Re: [RC] horse tying up[ - Susan Garlinghouse
>My question to you out there is : What would have >caused a perfectly
>healthy horse to tie- up and why does she continue to >do so? Is it, as I
>think, that she needs more time to get her system back >to functioning?
>In seven years this horse has been put under stress of >training and hard
>riding, etc and never had even a runny nose. Anyone >have any thoughts on
OK, I'll jump in with a few random thoughts, just for a chance at an
endurance-related topic <g>. There's no easy answer, but there's something
in equine medicine called transport tetany, which essentially boils down to
electrolyte disturbances. You mentioned that the bloodwork panel came back
with normal calcium, but was it specifically *ionized* calcium? Total
calcium is a poor indicator of the biologically active calcium in the blood,
so it would be interesting to check on that, as well as magnesium and
Anyway, it might all just come down to two days of trailering in
(presumably) warm weather, maybe not eating normally, changes in diet (even
if just regional changes) , stabling and handling, differences in water
intake, and the stress of two days of using muscles to balance in the
trailer (a significant effort, which is why I don't like seeing people
trailering home right after a hard ride, but that's another topic), without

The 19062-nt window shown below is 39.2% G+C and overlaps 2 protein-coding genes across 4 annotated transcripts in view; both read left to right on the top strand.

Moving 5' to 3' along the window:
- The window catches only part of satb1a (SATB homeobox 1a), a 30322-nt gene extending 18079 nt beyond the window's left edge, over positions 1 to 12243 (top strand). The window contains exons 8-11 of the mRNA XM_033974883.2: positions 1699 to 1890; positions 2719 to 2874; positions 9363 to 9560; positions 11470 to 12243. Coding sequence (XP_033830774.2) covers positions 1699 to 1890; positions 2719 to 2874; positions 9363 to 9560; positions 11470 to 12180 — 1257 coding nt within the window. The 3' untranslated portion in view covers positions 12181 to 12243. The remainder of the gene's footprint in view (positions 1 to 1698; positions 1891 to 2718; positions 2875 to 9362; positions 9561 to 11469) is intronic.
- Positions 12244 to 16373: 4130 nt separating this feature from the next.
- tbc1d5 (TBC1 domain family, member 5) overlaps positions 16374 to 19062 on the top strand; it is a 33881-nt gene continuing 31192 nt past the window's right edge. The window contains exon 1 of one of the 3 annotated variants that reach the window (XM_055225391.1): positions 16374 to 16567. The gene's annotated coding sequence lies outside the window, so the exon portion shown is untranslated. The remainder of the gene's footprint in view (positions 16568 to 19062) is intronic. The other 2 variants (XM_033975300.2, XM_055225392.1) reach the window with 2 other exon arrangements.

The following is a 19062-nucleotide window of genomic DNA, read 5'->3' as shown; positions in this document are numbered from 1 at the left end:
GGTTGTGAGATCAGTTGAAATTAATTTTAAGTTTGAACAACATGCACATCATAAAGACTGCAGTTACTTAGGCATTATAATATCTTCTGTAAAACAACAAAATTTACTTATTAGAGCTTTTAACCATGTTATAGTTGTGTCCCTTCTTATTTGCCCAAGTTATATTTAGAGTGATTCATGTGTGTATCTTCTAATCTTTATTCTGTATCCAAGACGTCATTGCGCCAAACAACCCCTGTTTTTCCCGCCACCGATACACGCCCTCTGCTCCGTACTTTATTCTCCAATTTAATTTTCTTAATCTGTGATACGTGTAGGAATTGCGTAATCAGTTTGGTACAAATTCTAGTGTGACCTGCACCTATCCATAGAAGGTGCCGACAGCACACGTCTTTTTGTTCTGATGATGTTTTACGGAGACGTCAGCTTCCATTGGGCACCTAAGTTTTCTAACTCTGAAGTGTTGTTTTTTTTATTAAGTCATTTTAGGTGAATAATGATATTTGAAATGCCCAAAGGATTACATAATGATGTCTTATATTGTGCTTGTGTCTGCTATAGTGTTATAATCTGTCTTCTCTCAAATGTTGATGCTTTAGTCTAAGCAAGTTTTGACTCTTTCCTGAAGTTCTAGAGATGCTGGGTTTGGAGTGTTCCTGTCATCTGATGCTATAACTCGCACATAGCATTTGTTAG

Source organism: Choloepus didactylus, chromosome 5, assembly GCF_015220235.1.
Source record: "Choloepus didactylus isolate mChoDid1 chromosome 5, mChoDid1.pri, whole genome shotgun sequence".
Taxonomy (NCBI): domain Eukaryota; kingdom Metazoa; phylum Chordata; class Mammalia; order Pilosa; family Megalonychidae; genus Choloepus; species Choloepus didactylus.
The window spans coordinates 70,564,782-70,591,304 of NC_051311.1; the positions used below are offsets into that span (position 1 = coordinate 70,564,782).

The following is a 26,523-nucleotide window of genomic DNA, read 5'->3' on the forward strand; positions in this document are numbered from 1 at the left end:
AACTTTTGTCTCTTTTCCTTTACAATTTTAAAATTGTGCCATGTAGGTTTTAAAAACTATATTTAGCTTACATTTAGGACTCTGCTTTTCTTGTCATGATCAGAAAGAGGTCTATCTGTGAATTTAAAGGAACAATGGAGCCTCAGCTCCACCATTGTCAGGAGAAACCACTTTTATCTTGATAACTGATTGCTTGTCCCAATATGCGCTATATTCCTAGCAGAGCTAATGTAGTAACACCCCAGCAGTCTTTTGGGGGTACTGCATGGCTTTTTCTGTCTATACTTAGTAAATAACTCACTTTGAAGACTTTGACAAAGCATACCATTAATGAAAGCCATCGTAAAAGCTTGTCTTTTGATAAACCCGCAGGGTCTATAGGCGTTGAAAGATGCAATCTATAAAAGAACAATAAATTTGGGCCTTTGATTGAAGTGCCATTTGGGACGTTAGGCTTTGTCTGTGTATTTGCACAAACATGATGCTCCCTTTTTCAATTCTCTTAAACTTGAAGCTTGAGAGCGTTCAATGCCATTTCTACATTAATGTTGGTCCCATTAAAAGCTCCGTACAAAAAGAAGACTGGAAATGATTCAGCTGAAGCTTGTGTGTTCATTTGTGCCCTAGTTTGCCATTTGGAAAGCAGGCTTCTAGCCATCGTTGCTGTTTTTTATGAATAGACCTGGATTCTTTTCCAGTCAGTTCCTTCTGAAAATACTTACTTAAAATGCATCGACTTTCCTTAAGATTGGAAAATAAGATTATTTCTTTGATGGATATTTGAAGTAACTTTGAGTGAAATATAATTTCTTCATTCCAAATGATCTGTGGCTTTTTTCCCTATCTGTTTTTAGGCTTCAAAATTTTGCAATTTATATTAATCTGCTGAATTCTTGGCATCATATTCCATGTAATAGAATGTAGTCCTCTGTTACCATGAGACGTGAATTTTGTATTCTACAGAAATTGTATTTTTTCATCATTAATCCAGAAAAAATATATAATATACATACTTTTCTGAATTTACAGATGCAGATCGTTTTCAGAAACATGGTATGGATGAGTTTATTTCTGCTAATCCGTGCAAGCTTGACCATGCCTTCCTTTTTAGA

ever really having an opportunity to stretch and relax. Plus, possibly some
minor muscle fiber damage from the initial tying-up/cramping incident that
will take some time to overcome.
I'd also be very curious to determine what the selenium status of the mare
is. There was a study published a few years back that explored different
solutions to just this sort of problem in groups of BLM mustangs being
transported and also different groups of wild zebras being relocated. They
eventually found that supplementing both groups with extra vitamin E/Se
prior to transport greatly reduced the tying up problems.
I really feel bad for your buyer in San Diego (and you), because it sounds
like she was trying hard to solve the problem. I would bet that a little
time off, a chance to replenish electrolyte deficiencies, regroup and adjust
to the new surroundings would eventually solve the problem. But I also
agree that turnout into some sort of paddock or pasture would probably help
Good luck with her.
Ridecamp is a service of Endurance Net, http://www.endurance.net.
Information, Policy, Disclaimer: http://www.endurance.net/Ridecamp
- [RC] horse tying up[, superpat